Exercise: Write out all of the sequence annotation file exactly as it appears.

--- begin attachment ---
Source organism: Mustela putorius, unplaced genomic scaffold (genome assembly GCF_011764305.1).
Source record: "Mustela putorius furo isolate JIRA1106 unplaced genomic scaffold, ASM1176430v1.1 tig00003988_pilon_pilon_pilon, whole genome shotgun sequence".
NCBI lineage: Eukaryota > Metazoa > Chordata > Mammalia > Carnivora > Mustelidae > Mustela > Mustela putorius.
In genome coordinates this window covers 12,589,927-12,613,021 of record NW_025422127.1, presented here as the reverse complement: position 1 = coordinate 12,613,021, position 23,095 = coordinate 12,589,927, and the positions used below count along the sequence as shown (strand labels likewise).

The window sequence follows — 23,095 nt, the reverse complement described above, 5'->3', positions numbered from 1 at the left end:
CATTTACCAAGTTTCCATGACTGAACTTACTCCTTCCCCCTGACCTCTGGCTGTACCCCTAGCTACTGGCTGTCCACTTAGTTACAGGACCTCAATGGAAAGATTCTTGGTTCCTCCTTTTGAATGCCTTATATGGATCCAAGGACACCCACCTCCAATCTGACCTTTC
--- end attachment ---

Source organism: Mustela putorius, unplaced genomic scaffold (genome assembly GCF_011764305.1).
Source record: "Mustela putorius furo isolate JIRA1106 unplaced genomic scaffold, ASM1176430v1.1 tig00003988_pilon_pilon_pilon, whole genome shotgun sequence".
NCBI lineage: Eukaryota > Metazoa > Chordata > Mammalia > Carnivora > Mustelidae > Mustela > Mustela putorius.
In genome coordinates this window covers 12,589,927-12,613,021 of record NW_025422127.1, presented here as the reverse complement: position 1 = coordinate 12,613,021, position 23,095 = coordinate 12,589,927, and the positions used below count along the sequence as shown (strand labels likewise).

The window sequence follows — 23,095 nt, the reverse complement described above, 5'->3', positions numbered from 1 at the left end:
CATTTACCAAGTTTCCATGACTGAACTTACTCCTTCCCCCTGACCTCTGGCTGTACCCCTAGCTACTGGCTGTCCACTTAGTTACAGGACCTCAATGGAAAGATTCTTGGTTCCTCCTTTTGAATGCCTTATATGGATCCAAGGACACCCACCTCCAATCTGACCTTTC